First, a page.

Thursday, 8 September 2011


The musical chronicle of the life of the extraordinary Nigerian musician Fela Anikulapo-Kuti — Fela! — has received rave reviews and met with significant commercial success. It was with a sense of excitement mixed with curiosity, therefore, that I went to see the show at Sadler’s Wells Theatre in London. The stage set evokes Fela Kuti’s final concert at The Shrine in Lagos in the summer of 1978 and weaves together a history of his life with a series of set-piece music and dance routines. The central performance from Sahr Ngaujah as Fela Kuti and many of the supporting cast are excellent but something is lacking.

The difficulty with placing Fela Kuti at the centre of the musical, however, is that we experience little sense of emotional depth or insight beyond a series of events. A better narrative structure might have evolved around the life of an ordinary Lagos family with the music forming a dramatic backdrop. At times the musical felt like a compressed history of modern Nigeria: details of atrocities committed by the military were projected onto a screen at the back of the theatre and were at first met with laughter from the audience then hushed embarrassment. The backing band, though good, lacked the dramatic intensity of the original music and were not loud enough. I longed to hear Fela Kuti’s own voice and be immersed in the soundscapes of the real music.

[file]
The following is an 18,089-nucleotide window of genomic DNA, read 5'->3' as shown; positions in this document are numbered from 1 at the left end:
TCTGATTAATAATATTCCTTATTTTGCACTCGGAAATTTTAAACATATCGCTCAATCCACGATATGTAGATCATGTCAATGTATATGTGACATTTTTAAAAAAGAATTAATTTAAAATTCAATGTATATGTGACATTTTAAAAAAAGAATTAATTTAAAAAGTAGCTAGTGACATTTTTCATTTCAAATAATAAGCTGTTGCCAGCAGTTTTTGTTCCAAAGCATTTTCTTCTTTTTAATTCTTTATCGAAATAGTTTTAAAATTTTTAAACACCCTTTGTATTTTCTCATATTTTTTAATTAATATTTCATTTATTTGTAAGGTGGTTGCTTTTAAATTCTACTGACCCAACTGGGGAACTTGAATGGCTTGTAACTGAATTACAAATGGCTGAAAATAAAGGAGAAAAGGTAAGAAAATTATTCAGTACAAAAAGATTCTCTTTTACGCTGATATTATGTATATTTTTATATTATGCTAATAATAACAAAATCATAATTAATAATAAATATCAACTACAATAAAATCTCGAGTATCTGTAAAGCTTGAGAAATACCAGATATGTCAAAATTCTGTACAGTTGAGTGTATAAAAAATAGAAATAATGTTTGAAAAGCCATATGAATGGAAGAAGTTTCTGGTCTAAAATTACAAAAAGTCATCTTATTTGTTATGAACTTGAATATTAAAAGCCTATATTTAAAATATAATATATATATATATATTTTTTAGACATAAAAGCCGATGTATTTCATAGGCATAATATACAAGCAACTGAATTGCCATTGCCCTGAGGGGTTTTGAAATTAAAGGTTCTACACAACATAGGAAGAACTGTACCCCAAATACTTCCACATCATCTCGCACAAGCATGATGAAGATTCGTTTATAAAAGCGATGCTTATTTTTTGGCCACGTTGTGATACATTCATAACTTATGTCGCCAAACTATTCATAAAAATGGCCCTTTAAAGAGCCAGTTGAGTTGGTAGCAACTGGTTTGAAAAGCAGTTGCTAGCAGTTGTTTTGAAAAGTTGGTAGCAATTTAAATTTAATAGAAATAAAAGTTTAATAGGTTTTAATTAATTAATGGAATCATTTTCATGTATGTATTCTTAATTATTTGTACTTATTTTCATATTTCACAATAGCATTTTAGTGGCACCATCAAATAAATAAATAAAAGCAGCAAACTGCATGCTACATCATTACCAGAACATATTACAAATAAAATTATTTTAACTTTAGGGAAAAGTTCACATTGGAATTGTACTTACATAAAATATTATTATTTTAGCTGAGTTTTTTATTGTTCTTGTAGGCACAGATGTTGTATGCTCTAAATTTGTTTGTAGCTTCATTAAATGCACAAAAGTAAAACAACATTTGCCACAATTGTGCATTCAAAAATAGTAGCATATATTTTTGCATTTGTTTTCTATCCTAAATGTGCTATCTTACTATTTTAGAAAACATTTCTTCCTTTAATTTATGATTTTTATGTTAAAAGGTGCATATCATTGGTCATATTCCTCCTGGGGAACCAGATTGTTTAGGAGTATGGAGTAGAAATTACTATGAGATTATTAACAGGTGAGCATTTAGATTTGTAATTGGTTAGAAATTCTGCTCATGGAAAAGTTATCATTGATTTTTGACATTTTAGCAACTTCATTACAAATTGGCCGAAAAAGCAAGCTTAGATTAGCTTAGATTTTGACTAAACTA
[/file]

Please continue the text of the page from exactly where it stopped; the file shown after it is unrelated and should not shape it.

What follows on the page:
So I left the show with mixed feelings: a sense that the production had not really revealed much about Nigeria or the music and that in trying to inform and entertain at the same time the essence of Lagos was strangely absent. The atmosphere felt oddly flat.